"YE have done it unto me, ye have done it unto me," sung Jenny one Monday morning. "There!

I'll remember it this time, sure. But, dear me! I'm forgetting after all. The teacher said we must not only learn the words, but think of what they mean, and try to do them.

"Let me see, now," and she pressed her chubby hands to her forehead, "teacher said: 'If we gave a cup of cold water to one of his little ones, for the Saviour's sake, he would say, Ye have done it unto me.'  I don't s'pose

I know any of his little ones, but I'll try if I can find 'em."

She ran into the kitchen, where on the dresser she spied a large bowl, which was used to mix cake in.

"Ah! "thought she, "the Saviour is pleased if we give his little ones a cupful of water, he'll like a bowlful better still.  Bridget, may I take this bowl awhile?"  Bridget, who was busy with her washing, did not turn her head, but said,—

"O yes, take what you like."

Jenny lifted the big bowl down very carefully; but how to fill it was the question. She did not want to trouble Bridget; besides, she had an idea that she ought to do it all herself.

A bright thought struck her; taking the cup that always hung on the pump, she filled it several times, and poured it into the bowl. " It's cupfuls, after all," she thought.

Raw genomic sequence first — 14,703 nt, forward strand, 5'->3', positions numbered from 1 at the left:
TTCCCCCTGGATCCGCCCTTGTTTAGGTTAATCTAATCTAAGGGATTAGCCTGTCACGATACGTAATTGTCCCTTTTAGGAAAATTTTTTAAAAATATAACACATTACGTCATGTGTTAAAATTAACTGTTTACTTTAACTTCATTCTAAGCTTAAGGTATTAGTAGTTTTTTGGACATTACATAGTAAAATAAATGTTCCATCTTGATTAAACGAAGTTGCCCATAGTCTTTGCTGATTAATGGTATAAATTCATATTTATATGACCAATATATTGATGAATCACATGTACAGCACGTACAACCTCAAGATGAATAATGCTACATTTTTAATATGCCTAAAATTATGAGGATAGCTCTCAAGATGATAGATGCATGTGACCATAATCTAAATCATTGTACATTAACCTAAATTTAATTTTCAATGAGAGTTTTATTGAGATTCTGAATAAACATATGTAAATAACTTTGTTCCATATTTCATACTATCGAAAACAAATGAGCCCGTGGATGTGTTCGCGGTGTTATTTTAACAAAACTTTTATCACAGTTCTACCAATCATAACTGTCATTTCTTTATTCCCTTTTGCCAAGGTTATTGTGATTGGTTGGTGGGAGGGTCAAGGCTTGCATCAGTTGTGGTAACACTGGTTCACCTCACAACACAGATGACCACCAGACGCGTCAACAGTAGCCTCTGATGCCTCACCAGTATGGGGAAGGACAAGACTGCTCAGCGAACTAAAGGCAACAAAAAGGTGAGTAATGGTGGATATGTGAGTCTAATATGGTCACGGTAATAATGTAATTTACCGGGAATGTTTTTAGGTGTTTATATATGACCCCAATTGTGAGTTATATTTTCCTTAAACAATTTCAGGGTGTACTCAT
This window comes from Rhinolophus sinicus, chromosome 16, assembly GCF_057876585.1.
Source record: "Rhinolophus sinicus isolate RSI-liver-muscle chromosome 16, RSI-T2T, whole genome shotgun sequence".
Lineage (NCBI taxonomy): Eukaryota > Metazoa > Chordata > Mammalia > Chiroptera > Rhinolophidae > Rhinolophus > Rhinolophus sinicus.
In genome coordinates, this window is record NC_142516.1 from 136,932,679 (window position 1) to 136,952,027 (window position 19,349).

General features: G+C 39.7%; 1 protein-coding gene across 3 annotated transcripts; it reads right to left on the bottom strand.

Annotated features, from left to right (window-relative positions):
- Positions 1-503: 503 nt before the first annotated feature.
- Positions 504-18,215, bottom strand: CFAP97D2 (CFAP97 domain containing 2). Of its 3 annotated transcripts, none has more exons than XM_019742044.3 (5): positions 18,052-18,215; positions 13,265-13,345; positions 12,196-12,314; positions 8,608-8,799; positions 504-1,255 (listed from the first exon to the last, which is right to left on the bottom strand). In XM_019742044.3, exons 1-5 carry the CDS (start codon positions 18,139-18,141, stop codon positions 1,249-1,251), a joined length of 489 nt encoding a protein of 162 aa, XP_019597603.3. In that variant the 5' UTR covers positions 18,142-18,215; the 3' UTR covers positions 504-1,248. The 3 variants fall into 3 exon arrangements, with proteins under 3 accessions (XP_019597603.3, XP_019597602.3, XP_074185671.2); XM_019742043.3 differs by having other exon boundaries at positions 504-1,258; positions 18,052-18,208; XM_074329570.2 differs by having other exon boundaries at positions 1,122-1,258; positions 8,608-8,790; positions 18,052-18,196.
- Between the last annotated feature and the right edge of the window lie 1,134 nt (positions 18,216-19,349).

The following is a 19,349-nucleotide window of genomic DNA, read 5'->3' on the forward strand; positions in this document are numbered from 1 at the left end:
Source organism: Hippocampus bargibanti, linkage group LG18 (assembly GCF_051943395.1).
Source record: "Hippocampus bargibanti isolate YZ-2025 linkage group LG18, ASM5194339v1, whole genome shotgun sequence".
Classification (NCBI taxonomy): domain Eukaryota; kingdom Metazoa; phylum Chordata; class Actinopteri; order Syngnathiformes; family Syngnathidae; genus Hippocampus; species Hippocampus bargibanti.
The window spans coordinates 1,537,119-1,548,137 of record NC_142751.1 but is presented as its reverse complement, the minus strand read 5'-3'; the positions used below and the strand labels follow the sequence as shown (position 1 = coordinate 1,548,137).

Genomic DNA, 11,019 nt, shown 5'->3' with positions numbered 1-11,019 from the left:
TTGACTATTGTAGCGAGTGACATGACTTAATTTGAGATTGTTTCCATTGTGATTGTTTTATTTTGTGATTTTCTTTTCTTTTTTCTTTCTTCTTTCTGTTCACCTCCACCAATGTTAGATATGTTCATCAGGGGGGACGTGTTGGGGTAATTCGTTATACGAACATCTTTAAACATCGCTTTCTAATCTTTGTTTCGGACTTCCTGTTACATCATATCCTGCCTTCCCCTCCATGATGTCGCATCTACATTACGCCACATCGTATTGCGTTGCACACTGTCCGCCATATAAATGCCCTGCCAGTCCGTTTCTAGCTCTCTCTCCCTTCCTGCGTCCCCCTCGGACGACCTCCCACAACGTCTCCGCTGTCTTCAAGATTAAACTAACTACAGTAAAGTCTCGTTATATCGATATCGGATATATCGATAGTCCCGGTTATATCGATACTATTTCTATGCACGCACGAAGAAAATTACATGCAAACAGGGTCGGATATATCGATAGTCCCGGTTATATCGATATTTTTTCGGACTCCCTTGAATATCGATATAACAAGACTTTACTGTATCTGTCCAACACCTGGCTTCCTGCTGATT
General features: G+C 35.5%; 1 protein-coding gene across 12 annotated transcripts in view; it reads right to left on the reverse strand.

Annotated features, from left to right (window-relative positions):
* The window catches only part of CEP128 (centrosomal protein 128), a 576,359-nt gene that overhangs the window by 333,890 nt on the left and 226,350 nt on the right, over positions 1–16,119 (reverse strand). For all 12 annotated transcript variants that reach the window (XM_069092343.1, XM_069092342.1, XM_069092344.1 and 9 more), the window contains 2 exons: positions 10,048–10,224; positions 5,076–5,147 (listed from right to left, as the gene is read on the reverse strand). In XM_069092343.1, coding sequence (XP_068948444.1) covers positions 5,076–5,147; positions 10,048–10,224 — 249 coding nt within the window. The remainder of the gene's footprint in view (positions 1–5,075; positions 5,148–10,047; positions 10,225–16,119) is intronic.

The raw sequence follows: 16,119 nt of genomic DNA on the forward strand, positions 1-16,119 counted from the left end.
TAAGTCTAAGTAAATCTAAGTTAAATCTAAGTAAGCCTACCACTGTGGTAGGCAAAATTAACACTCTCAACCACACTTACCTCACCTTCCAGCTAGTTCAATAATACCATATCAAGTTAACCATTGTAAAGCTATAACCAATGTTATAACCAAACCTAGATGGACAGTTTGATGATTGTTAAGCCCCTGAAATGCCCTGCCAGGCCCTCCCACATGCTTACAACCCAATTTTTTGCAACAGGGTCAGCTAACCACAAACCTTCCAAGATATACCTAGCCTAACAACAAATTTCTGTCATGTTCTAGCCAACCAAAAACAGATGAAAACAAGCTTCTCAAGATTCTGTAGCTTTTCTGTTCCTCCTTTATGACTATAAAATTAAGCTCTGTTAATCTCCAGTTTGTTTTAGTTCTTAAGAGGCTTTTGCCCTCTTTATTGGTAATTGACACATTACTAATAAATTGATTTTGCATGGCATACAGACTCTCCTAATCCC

It was almost more than she could carry without spilling; but she walked slowly to the front gate.  There was no one in sight, and Jenny set her burden on the grass, and swung on the gate, while she waited. Presently, along came two little girls on their way to school.

"Want a drink?" called Jenny.

"Yes, indeed; it's so hot, and I'm dreadful thirsty.  I most always am.  But how are we to get at it?  "Laughing as she saw the great bowl.

"Oh! I'll soon fix that," and Jenny ran 'for the tin cup, with which they dipped out the water.

"It tastes real good," they said, and kissed her as they ran off to school.

The next that appeared was a short, red-faced Irishman, wiping his face with the sleeve of his flannel shirt, while an ugly dog trotted at his side.

"He don't look much like one of the little ones," thought Jenny, doubtfully; but she timidly held out her tin cup.  He eagerly drained it, filling it again, and drinking.

"And it must be a blissed angel ye are, for it's looking for a tavern I was, and now I won't nade to go nigh one at all.  And shure, afther all, water's better nor whisky. Might I give some to the poor baste?" pointing to his dog.

Jenny hesitated; she did not like the idea of having the dog drink from her cup or bowl.  But the man settled it by pouring the remnant of the water into his dirty, old hat, the dog instantly lapping it up.

After they were gone, Jenny filled her bowl again.  But I can't tell you now of all to whom she gave cups of cold water that hot day.  But when she laid her tired head on her pillow that night, she thought,-

"I wonder whether, after all, any of  'em were his 'little ones? "

And the dear Saviour,  looking down, and seeing that the little girl had done all that she could for his sake, wrote after her day's work, "Ye have done it unto me."